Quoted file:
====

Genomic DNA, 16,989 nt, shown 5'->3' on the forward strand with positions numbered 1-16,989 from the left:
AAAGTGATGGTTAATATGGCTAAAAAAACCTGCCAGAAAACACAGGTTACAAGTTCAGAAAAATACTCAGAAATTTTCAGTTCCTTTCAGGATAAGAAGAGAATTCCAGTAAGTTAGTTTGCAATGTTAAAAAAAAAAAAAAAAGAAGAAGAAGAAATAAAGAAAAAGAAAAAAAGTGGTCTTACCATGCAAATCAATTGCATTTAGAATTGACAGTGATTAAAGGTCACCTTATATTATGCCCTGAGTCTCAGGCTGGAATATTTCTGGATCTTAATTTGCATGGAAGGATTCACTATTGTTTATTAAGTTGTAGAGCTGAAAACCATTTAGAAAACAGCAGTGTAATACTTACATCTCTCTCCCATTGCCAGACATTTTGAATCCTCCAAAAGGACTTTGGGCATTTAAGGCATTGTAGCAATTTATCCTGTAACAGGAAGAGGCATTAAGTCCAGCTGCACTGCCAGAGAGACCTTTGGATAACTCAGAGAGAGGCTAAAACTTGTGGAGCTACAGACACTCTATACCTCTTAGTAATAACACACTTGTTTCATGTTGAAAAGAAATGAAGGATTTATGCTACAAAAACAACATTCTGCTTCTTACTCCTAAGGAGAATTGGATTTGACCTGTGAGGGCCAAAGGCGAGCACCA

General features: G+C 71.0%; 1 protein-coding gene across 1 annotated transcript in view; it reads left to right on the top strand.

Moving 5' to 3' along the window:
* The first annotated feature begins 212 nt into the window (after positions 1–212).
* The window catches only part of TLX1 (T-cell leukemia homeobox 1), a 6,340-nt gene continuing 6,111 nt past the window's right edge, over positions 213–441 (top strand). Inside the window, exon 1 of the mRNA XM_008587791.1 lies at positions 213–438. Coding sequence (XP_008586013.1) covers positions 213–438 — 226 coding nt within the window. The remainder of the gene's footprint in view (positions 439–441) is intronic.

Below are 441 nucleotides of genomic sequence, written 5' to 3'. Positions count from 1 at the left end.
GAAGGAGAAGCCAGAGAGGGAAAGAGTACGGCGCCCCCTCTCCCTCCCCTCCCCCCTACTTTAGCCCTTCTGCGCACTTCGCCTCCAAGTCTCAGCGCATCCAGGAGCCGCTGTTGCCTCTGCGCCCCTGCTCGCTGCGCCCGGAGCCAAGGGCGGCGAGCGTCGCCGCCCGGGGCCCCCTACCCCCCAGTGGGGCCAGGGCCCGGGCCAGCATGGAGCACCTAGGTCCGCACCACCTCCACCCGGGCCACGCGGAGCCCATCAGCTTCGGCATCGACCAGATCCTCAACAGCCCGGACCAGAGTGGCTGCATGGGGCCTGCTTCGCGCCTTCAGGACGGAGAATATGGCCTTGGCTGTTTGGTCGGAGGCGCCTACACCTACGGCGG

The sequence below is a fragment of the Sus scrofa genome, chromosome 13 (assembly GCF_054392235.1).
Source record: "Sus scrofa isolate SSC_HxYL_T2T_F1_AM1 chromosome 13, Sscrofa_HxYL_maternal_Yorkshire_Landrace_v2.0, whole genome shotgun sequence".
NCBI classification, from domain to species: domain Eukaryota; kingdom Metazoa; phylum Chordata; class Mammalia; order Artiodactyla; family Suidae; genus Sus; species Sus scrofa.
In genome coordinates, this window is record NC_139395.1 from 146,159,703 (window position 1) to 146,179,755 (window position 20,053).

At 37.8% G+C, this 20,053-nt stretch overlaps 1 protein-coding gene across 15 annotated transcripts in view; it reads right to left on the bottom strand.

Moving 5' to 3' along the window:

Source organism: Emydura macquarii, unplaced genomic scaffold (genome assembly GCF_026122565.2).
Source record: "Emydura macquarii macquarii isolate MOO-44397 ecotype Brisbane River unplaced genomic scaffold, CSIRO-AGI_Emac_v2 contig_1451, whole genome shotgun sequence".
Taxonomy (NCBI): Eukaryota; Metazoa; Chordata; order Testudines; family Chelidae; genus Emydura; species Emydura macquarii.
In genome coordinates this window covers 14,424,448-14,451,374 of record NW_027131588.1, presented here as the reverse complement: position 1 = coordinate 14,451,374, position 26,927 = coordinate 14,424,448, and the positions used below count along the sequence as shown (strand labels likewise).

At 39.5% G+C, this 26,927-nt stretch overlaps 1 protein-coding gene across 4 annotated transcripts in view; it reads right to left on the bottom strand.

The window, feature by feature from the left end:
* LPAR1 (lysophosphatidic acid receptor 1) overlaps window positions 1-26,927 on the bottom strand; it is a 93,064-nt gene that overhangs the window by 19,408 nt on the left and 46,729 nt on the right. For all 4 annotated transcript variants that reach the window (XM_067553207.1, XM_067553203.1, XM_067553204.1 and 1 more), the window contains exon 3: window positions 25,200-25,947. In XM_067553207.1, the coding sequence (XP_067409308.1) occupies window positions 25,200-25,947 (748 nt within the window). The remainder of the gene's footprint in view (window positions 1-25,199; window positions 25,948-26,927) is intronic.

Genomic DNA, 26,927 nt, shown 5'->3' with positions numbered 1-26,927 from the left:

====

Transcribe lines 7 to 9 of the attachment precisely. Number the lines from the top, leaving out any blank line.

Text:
Below are 441 nucleotides of genomic sequence, written 5' to 3'. Positions count from 1 at the left end.
GAAGGAGAAGCCAGAGAGGGAAAGAGTACGGCGCCCCCTCTCCCTCCCCTCCCCCCTACTTTAGCCCTTCTGCGCACTTCGCCTCCAAGTCTCAGCGCATCCAGGAGCCGCTGTTGCCTCTGCGCCCCTGCTCGCTGCGCCCGGAGCCAAGGGCGGCGAGCGTCGCCGCCCGGGGCCCCCTACCCCCCAGTGGGGCCAGGGCCCGGGCCAGCATGGAGCACCTAGGTCCGCACCACCTCCACCCGGGCCACGCGGAGCCCATCAGCTTCGGCATCGACCAGATCCTCAACAGCCCGGACCAGAGTGGCTGCATGGGGCCTGCTTCGCGCCTTCAGGACGGAGAATATGGCCTTGGCTGTTTGGTCGGAGGCGCCTACACCTACGGCGG

The sequence below is a fragment of the Sus scrofa genome, chromosome 13 (assembly GCF_054392235.1).